“Many of the most successful gallery sessions were ones in which the educator spoke in a very fast paced, energetic manner. Many of the worst tour experiences that I witnessed were ones in which the educator spoke slowly in a dry manner. The tone and pace of speech directly affected the audience’s willingness to engage with the art historical material.”
So What Makes a Good Art Tour?
Throughout Caroline’s study, we noted one main theme: engaging educational art museum programs are a balancing act.
As she determined after 53 separate in-gallery learning experiences, the most successful leaders blend narrative structure, rich contextual information, formal analysis, and deconstruction of art historical theory to help visitors better understand works of art. At the same time, the best tours are accessible — featuring energetic tone of voice and informal language that helps the audience feel comfortable asking questions and offering their own assessments.
“The study also revealed the best operative conditions that construct a positive learning environment. Overall the best tours consisted of a small audience of 10 to 15 visitors, considered about six to nine art objects within a ninety-minute time frame, and provided a structured, efficient navigational pathway through the galleries.”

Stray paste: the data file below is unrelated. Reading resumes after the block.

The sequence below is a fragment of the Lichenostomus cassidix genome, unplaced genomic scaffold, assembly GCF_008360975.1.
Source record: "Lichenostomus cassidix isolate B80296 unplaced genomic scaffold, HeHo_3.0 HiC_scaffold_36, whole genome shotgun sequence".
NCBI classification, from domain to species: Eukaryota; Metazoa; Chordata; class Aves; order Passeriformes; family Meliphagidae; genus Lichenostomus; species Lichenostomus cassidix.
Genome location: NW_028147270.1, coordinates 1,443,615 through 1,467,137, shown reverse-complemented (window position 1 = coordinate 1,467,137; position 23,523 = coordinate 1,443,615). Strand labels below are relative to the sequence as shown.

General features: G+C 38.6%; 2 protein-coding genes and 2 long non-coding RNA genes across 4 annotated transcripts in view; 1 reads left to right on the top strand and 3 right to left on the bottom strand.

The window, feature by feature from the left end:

Caroline’s comparative study is a great example of how we can continue to assess and strengthen existing art museum experiences. In our highly technological and communicative age, museums must blend art, enthusiasm, and fun without losing factual accuracy or educational value. To do so, they must recognize the desire of visitors to craft their own museum experiences in order to immerse themselves in a blend of past and present that informs and inspires their own lives.
Caroline’s insights will help us continue to improve our tour offerings, striving to be ever more engaging and educational while inviting audiences to discover that museums are f***ing awesome.
Want to learn Museum Hack’s techniques for creating engaging, small-group experiences in museum spaces? Find out more about our Audience Development work, or email us to start a conversation about how we can work with your museum.